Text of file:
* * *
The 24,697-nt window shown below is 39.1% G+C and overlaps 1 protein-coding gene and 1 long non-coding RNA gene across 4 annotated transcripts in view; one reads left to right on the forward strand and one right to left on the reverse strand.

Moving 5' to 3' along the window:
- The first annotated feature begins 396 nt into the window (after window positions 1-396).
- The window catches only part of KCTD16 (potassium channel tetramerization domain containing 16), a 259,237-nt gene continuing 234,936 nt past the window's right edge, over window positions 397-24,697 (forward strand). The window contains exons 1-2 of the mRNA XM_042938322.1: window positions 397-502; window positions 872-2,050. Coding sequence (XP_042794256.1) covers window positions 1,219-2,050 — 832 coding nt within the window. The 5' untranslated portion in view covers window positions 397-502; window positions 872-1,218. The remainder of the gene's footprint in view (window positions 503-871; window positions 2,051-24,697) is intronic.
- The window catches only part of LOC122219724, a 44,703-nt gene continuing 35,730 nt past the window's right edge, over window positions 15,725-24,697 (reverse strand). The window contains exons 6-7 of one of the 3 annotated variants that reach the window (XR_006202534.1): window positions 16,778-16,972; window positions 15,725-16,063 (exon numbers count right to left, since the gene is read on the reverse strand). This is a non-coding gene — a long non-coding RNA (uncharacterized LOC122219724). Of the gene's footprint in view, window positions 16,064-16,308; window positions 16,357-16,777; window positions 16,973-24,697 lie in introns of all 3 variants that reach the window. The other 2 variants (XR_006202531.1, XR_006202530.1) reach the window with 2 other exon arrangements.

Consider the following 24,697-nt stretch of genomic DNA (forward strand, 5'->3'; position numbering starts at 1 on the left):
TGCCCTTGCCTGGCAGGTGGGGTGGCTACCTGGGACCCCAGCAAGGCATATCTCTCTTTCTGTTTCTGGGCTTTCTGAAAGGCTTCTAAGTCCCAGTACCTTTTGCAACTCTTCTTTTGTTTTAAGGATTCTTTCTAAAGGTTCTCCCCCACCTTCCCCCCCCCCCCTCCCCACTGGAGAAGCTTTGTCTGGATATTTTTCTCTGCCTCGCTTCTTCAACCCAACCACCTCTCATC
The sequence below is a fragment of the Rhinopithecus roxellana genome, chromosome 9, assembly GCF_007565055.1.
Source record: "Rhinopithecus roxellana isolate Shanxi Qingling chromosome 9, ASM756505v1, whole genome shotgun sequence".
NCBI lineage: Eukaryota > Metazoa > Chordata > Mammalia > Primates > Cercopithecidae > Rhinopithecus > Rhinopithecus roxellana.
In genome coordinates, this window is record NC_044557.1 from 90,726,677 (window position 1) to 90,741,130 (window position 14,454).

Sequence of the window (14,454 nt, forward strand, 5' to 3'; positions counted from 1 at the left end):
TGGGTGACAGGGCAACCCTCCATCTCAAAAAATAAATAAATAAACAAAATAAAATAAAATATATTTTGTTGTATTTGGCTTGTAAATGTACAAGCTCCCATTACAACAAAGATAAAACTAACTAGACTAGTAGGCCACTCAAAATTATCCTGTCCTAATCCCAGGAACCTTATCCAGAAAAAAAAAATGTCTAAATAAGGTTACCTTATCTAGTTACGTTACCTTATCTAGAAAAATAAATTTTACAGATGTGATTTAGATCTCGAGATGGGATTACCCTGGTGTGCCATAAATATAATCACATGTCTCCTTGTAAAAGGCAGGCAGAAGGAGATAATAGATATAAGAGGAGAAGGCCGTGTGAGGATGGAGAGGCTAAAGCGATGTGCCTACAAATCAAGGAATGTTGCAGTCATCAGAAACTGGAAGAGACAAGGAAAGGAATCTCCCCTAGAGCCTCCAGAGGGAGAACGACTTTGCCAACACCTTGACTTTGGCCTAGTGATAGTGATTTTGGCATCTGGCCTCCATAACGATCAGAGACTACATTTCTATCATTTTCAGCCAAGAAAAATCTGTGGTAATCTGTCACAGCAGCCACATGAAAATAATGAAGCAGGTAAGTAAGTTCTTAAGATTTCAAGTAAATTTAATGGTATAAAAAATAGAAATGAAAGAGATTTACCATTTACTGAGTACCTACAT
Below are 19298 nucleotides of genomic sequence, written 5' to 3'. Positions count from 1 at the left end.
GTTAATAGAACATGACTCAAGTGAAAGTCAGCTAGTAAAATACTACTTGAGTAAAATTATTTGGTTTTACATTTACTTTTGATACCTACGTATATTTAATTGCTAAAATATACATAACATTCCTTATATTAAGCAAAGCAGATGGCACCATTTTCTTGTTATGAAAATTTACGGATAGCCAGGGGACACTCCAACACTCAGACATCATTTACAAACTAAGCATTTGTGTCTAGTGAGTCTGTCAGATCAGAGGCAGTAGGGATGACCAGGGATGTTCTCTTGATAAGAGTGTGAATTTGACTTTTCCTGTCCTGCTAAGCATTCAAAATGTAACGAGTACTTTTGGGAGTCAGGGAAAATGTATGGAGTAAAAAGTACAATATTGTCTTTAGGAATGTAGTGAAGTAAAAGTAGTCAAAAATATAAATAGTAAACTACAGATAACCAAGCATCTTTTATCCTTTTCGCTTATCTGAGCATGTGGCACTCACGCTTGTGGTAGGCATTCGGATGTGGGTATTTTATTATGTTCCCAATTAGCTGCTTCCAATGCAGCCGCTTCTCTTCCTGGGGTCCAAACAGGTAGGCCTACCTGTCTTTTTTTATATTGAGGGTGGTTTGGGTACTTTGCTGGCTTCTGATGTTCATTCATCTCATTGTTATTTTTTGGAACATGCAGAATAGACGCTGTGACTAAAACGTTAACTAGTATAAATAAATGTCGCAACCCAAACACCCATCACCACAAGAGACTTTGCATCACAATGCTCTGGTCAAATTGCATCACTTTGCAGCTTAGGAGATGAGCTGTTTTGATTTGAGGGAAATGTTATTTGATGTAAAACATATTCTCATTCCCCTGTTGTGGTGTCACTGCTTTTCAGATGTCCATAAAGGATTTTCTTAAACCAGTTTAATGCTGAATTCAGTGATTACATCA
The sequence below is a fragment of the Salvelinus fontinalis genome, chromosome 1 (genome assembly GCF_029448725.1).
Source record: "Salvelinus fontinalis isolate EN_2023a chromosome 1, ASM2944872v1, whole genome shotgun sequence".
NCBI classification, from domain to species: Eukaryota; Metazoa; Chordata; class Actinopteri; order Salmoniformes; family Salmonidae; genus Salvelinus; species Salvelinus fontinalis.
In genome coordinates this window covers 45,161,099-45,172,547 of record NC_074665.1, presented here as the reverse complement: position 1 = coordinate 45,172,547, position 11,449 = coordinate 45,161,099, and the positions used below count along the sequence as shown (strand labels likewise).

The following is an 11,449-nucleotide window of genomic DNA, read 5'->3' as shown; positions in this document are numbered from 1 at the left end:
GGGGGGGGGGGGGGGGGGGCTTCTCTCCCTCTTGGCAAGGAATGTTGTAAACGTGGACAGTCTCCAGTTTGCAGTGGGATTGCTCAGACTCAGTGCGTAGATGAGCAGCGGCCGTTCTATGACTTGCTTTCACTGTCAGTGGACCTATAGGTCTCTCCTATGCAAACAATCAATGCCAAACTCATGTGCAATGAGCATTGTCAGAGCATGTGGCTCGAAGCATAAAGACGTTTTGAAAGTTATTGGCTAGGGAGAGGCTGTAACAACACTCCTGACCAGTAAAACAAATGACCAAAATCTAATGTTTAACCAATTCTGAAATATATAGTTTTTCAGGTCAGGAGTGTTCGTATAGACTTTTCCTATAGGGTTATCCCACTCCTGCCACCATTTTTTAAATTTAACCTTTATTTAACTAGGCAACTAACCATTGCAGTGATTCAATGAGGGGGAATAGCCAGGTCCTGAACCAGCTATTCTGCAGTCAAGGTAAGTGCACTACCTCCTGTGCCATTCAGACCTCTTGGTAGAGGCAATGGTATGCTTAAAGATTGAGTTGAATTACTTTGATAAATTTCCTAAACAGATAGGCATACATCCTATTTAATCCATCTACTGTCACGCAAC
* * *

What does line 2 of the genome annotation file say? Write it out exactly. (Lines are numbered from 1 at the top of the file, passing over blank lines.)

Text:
Moving 5' to 3' along the window: